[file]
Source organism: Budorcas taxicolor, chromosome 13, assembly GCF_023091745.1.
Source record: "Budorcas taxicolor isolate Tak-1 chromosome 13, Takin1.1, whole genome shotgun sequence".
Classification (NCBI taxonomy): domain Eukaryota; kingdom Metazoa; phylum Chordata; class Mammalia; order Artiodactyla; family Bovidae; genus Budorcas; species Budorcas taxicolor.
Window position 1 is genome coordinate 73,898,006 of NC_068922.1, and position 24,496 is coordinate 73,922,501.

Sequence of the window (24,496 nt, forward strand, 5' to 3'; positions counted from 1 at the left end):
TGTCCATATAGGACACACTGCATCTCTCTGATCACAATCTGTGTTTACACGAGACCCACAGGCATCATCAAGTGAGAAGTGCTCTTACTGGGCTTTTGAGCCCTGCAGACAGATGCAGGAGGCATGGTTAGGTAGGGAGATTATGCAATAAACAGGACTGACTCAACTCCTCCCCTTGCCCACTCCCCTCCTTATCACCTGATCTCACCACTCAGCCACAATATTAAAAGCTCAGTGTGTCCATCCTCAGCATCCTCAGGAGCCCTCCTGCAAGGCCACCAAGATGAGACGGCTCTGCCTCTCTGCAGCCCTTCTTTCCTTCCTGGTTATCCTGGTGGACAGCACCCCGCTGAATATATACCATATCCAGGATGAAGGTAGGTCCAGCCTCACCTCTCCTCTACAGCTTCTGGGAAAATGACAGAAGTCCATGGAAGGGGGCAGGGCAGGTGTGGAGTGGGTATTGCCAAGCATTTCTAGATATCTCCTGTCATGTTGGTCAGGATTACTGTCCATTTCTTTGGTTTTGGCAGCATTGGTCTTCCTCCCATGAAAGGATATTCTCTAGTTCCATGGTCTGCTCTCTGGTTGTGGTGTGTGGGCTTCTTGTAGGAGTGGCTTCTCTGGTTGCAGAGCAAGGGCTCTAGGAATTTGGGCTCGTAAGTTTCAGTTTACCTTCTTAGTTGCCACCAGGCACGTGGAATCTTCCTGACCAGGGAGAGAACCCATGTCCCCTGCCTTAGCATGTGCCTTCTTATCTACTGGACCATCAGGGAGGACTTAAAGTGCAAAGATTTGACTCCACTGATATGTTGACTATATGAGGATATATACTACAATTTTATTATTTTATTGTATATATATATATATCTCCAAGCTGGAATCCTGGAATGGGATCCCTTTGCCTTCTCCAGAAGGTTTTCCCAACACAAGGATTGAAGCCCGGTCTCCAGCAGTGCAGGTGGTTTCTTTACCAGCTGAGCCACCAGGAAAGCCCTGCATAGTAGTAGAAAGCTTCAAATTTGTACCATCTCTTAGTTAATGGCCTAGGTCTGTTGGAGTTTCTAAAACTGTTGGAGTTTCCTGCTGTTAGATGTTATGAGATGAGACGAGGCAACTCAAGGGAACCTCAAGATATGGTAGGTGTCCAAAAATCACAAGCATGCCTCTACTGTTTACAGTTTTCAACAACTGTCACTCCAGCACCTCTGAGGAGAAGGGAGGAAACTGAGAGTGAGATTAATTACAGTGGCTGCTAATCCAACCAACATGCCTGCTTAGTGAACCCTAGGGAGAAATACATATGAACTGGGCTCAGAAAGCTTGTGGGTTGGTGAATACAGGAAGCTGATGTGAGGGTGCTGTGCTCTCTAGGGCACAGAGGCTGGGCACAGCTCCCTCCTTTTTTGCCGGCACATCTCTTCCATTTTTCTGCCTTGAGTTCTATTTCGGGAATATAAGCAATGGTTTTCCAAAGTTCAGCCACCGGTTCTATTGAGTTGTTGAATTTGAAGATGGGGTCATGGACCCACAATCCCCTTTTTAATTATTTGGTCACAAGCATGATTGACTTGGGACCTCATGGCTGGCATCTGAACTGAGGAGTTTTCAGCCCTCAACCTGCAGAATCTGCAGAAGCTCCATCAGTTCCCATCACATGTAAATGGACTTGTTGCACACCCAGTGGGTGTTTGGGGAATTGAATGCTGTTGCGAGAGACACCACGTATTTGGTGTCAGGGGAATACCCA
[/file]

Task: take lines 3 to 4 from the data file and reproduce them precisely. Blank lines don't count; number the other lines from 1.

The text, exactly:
Classification (NCBI taxonomy): domain Eukaryota; kingdom Metazoa; phylum Chordata; class Mammalia; order Artiodactyla; family Bovidae; genus Budorcas; species Budorcas taxicolor.
Window position 1 is genome coordinate 73,898,006 of NC_068922.1, and position 24,496 is coordinate 73,922,501.